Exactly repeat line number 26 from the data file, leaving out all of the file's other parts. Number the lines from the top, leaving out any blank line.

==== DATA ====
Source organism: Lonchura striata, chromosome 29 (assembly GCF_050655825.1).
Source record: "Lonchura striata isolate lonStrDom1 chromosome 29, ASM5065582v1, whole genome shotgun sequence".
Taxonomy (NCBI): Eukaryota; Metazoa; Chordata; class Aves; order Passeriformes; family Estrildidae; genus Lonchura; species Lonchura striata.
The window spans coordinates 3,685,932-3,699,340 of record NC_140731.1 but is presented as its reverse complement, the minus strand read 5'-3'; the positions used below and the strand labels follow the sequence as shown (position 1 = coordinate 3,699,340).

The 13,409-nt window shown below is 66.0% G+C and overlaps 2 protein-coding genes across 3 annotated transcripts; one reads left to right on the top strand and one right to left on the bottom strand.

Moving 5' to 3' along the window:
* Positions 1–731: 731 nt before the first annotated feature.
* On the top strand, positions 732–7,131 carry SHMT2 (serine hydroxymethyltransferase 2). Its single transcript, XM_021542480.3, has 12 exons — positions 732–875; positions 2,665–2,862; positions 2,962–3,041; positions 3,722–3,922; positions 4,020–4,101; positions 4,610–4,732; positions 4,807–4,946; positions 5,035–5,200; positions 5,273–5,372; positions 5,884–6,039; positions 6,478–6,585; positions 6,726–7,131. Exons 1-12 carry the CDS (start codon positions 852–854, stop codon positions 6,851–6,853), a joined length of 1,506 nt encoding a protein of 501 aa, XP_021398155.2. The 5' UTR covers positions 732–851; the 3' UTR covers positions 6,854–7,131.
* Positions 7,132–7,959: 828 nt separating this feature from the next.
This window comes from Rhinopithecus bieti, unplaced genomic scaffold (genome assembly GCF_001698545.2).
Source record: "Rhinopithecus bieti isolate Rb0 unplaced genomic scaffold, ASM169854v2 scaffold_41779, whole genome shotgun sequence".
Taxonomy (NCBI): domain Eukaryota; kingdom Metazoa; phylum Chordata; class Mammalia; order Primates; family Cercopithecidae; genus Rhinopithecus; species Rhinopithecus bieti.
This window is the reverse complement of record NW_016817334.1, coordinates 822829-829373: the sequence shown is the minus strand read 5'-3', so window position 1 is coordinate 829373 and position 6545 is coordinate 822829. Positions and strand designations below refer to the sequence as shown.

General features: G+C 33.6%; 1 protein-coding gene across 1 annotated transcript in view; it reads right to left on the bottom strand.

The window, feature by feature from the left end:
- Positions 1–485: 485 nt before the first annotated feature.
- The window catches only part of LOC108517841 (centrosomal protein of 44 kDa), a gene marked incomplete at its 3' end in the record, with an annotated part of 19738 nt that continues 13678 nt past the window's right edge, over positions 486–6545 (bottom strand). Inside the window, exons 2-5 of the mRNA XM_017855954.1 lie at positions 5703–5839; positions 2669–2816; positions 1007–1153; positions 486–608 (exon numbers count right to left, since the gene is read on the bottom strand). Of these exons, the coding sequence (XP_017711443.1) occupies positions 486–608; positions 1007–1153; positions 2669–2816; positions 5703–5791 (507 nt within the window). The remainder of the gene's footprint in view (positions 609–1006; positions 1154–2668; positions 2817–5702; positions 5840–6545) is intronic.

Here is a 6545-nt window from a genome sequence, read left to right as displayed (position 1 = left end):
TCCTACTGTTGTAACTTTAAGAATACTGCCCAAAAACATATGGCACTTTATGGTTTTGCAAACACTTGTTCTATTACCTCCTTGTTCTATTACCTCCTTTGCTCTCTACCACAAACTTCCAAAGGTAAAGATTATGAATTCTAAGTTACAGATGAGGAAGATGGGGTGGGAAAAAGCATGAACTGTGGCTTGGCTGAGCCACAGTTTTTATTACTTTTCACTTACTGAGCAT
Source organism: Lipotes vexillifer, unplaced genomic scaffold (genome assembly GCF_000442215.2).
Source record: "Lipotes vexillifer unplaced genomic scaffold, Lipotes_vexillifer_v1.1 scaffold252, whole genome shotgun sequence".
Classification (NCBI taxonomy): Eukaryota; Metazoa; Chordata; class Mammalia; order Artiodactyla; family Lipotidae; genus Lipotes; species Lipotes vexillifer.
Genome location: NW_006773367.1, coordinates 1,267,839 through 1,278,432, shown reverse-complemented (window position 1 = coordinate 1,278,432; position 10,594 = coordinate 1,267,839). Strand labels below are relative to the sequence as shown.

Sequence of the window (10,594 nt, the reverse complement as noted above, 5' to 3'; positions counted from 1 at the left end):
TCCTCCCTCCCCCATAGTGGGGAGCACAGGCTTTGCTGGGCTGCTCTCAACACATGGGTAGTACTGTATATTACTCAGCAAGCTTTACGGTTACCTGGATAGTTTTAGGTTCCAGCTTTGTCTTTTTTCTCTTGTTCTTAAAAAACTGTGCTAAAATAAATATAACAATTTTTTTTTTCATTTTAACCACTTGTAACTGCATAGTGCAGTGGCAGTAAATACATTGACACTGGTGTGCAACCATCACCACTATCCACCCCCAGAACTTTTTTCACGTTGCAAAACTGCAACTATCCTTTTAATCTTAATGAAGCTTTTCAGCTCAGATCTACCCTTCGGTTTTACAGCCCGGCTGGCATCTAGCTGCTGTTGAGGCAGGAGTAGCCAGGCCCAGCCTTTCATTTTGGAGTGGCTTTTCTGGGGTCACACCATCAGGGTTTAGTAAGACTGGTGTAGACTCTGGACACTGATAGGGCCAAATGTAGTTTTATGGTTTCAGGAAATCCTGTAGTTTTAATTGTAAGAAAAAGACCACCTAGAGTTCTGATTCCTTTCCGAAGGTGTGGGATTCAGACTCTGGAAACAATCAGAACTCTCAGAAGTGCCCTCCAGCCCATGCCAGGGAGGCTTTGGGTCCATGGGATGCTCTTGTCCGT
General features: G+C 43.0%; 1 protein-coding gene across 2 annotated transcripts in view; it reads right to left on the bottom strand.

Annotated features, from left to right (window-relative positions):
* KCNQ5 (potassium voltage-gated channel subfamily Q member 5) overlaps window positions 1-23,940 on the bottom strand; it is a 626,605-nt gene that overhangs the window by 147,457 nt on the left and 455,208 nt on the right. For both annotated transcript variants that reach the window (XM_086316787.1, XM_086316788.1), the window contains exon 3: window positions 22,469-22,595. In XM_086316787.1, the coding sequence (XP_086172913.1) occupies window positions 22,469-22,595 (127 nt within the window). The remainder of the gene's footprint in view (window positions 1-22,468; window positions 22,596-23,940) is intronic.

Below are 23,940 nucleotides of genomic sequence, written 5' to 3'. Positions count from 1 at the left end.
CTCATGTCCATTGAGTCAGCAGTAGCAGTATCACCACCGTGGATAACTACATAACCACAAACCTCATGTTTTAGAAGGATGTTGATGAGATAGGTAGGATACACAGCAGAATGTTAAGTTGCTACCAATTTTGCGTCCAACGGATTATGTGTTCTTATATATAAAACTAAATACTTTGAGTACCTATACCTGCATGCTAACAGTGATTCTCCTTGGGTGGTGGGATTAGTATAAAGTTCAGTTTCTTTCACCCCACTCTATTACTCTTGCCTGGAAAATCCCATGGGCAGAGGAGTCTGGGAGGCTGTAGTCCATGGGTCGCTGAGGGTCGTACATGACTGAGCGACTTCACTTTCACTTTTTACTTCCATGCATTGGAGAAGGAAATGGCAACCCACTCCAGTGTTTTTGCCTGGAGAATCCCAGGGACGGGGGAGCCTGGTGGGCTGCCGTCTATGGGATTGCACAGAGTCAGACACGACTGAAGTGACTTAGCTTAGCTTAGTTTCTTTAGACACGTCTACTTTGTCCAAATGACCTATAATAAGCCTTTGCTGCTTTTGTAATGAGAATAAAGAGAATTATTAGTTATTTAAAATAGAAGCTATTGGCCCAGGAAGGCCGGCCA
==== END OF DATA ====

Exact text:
General features: G+C 43.0%; 1 protein-coding gene across 2 annotated transcripts in view; it reads right to left on the bottom strand.